"Dougie Howlett produced his finest performance for some time. He was given no more than a pot plant of field for that first try. Somehow he wriggled through to score. If you forgot your key, you could send Dougie through the letter box to open the door." - Billy Keane, The Irish Independent."

"Another invigorating exhibition of blood and thunder knock-out rugby and another Heineken Cup quarter final that had those privilaged to be watching, enthralled at the finish. - Liam Heagney, Ireland Mail on Sunday.

"Four tries did for Northampton, who despite contributing fully to another riveting quarter-final in this competition, could not quite summon the authority that fairly oozed from Munster's every pore. This was not a rout, even if it felt a bit like one by the end. Munster owned an overwhelming majority of the ball and the field, but they had to summon all of their fury to half-break the Saints at the start, and then they had to do it all again in the second half after the visitors had absorbed everything and actually taken to the sheds at the break with a three-point lead. - Michael Alwyn, The Observer.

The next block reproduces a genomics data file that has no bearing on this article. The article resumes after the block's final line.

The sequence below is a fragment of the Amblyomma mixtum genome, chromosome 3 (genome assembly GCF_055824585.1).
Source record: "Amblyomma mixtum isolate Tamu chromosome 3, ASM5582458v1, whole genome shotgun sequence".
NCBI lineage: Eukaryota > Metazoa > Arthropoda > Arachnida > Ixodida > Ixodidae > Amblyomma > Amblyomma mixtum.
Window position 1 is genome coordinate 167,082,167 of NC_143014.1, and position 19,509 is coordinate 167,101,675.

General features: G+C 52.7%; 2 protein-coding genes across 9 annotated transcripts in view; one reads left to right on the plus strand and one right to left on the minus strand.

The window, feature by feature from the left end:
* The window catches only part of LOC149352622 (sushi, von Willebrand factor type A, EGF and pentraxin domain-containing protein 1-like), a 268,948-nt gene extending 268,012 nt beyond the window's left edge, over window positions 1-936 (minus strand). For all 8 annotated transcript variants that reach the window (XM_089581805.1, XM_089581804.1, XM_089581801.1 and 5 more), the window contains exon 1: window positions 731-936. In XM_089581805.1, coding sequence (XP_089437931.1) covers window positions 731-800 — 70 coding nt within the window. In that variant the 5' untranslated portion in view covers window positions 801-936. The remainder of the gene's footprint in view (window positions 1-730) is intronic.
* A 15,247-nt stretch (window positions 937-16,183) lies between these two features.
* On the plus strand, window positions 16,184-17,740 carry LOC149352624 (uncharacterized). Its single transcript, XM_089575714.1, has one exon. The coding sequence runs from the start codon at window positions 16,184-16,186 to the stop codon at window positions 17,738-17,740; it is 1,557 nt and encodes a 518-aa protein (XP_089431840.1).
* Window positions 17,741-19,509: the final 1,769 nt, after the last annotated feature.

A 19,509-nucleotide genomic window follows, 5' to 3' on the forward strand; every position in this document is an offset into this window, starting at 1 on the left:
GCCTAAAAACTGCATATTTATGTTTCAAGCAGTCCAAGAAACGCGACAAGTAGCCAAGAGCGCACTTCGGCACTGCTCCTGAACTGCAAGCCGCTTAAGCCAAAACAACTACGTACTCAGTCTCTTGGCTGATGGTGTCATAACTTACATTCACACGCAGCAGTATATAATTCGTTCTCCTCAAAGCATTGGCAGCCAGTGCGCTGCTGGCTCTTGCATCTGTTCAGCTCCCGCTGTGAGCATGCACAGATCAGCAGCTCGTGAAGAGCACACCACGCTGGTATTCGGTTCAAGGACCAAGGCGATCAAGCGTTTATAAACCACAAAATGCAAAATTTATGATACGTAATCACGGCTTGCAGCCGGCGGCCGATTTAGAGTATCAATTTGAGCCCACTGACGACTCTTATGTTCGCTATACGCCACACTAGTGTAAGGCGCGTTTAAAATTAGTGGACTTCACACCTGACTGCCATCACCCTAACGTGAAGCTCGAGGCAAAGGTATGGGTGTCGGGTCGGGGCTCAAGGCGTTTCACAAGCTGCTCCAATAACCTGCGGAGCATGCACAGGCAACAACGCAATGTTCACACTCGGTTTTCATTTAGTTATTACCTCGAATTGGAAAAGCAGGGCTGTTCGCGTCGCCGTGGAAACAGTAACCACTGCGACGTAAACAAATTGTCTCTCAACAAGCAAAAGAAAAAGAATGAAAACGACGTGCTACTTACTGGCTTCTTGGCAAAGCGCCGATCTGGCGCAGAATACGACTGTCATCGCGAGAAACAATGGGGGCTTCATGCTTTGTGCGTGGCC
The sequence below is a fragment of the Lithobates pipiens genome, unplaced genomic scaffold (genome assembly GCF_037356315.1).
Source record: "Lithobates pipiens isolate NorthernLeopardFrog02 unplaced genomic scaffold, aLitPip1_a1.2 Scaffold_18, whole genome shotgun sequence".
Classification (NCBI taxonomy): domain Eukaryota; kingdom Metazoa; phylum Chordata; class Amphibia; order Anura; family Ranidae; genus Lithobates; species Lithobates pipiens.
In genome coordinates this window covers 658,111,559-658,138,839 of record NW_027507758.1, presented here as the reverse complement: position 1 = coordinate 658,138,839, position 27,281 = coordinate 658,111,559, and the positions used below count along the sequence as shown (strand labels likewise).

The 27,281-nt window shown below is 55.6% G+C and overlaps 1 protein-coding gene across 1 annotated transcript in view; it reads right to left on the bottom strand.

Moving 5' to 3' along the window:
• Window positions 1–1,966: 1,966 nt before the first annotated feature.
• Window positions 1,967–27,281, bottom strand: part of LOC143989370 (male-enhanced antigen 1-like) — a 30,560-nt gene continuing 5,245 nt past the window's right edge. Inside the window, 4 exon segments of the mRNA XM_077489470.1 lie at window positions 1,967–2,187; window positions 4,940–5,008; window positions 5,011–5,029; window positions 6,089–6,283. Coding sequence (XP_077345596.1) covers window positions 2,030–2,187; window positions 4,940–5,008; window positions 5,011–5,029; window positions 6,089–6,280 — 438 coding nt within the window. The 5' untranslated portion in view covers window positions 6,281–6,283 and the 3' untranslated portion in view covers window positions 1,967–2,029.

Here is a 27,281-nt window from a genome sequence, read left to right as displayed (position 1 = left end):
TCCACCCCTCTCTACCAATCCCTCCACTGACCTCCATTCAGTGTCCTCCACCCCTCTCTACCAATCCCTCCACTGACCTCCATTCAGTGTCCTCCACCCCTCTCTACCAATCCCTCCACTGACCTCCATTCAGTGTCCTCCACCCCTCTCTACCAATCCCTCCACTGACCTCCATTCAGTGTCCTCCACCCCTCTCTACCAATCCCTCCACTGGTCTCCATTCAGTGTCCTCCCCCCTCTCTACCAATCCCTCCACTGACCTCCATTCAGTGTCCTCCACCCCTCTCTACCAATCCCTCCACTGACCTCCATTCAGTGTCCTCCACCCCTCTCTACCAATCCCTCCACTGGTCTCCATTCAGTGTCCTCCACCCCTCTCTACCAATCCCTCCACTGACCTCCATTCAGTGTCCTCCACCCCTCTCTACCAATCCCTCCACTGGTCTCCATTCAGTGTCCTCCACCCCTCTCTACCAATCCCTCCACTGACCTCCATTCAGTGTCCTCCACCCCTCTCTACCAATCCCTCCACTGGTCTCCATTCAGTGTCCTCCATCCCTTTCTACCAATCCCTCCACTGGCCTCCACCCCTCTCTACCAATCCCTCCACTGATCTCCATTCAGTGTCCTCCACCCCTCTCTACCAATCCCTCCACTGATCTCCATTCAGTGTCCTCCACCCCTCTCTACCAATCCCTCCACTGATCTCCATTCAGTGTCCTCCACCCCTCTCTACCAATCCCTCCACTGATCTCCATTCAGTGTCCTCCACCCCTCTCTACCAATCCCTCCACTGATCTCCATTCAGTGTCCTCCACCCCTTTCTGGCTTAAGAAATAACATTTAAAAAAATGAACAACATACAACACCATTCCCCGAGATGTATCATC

"Northampton may have believed they had the set piece game to unsettle Munster, and they clearly felt galvanised by the experience of having pushed their opponents close earlier in the season. Against that, Munster clearly reckoned they had the backline to open the Saints up, for they did so ruthlessly, all four tries coming from the outside backs, despite disruption of having to move the menacing-looking Keith Earls to the wing for Ian Dowling just after the break. Four quality tries - and this from a team who couldn't buy a touchdown. It says as much for their nerve and ingenuity as it does for Northampton's defensive naivete. - Peter O'Reilly, The Sunday Times.